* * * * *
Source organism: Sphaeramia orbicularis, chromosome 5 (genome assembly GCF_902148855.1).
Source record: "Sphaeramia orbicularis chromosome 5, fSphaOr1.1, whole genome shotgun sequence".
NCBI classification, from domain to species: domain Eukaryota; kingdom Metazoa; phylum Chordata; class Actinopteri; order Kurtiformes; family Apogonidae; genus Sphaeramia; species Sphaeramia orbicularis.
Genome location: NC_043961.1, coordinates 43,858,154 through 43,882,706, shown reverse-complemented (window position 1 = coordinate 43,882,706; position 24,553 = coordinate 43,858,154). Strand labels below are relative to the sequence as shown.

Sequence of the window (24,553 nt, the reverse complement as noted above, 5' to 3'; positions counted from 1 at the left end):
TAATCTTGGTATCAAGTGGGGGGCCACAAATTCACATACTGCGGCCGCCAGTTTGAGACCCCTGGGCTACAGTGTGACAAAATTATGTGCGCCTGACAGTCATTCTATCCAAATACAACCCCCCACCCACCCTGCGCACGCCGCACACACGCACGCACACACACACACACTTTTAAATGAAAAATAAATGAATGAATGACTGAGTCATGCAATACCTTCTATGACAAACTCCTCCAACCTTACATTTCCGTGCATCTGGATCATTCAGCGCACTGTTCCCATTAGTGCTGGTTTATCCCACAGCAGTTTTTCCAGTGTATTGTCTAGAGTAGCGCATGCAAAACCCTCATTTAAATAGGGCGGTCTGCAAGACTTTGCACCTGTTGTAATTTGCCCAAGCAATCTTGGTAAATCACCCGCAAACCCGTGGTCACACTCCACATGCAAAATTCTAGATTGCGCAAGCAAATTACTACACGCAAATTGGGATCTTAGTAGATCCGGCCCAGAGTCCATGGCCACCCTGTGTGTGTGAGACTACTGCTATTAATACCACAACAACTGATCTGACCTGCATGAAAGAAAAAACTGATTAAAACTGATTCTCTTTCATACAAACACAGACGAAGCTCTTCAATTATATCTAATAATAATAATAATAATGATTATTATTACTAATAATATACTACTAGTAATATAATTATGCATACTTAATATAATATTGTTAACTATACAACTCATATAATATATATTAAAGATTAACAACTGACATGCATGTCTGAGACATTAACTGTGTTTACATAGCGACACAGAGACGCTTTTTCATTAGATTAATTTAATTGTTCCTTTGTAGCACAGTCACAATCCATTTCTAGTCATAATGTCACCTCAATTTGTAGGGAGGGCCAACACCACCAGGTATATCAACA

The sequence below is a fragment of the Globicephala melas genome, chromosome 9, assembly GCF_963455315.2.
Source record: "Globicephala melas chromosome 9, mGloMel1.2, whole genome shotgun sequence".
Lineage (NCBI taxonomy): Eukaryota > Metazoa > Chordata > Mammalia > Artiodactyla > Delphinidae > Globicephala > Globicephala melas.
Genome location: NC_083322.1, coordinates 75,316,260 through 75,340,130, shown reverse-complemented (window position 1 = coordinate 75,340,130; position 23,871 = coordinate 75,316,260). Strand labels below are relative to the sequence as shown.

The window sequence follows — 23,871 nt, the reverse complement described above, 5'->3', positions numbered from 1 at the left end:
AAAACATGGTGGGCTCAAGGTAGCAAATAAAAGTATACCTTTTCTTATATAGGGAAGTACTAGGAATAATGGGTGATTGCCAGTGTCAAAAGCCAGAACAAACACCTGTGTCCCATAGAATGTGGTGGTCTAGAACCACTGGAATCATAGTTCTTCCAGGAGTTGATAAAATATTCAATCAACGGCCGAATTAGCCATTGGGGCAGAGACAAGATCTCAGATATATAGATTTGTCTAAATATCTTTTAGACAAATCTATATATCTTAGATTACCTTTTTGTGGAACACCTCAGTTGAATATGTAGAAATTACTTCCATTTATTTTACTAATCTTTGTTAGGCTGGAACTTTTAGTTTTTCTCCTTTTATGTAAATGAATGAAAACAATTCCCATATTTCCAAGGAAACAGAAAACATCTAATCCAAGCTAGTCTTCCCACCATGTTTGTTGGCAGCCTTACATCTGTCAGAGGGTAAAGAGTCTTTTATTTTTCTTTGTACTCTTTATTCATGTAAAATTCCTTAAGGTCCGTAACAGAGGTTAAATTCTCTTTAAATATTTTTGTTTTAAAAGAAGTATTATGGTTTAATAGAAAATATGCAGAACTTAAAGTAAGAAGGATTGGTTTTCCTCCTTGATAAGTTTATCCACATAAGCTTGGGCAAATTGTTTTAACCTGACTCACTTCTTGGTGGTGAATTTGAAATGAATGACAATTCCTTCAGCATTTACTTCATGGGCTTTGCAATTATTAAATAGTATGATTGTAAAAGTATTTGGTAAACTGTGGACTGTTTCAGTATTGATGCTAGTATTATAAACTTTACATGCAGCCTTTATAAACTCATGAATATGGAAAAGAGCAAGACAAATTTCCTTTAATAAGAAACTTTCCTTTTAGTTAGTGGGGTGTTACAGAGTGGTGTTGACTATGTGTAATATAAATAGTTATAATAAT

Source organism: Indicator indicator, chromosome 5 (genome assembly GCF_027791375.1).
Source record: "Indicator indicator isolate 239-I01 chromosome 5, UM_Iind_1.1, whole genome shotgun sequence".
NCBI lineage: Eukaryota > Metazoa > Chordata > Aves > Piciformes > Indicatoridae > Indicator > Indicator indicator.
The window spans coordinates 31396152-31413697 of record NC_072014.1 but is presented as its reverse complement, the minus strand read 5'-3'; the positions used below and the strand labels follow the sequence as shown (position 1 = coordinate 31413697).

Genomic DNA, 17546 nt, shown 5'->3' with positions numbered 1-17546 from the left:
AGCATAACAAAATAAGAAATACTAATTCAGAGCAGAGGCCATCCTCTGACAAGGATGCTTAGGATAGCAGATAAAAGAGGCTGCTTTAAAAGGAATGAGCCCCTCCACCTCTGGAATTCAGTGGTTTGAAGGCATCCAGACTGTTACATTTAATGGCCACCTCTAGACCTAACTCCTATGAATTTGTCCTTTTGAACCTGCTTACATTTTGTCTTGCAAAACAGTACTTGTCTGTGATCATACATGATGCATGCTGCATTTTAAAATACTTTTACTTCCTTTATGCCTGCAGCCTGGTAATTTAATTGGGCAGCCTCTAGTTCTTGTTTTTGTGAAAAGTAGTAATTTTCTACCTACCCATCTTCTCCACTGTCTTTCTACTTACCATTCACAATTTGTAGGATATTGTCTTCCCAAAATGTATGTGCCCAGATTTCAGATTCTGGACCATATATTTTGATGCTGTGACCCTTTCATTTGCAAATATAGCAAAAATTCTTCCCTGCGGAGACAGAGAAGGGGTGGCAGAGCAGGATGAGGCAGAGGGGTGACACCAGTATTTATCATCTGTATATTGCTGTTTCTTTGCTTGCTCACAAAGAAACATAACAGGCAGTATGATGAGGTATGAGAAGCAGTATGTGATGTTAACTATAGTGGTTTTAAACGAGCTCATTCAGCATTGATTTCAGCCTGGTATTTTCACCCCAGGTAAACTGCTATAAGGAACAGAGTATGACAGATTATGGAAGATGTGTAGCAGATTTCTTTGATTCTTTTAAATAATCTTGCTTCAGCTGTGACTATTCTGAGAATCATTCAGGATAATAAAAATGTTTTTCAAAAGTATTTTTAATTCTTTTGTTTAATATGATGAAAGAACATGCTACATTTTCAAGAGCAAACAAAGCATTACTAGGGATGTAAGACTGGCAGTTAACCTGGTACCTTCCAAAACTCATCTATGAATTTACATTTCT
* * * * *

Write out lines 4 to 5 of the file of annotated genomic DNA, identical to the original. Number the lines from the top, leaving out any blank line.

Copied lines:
Genome location: NC_043961.1, coordinates 43,858,154 through 43,882,706, shown reverse-complemented (window position 1 = coordinate 43,882,706; position 24,553 = coordinate 43,858,154). Strand labels below are relative to the sequence as shown.

Sequence of the window (24,553 nt, the reverse complement as noted above, 5' to 3'; positions counted from 1 at the left end):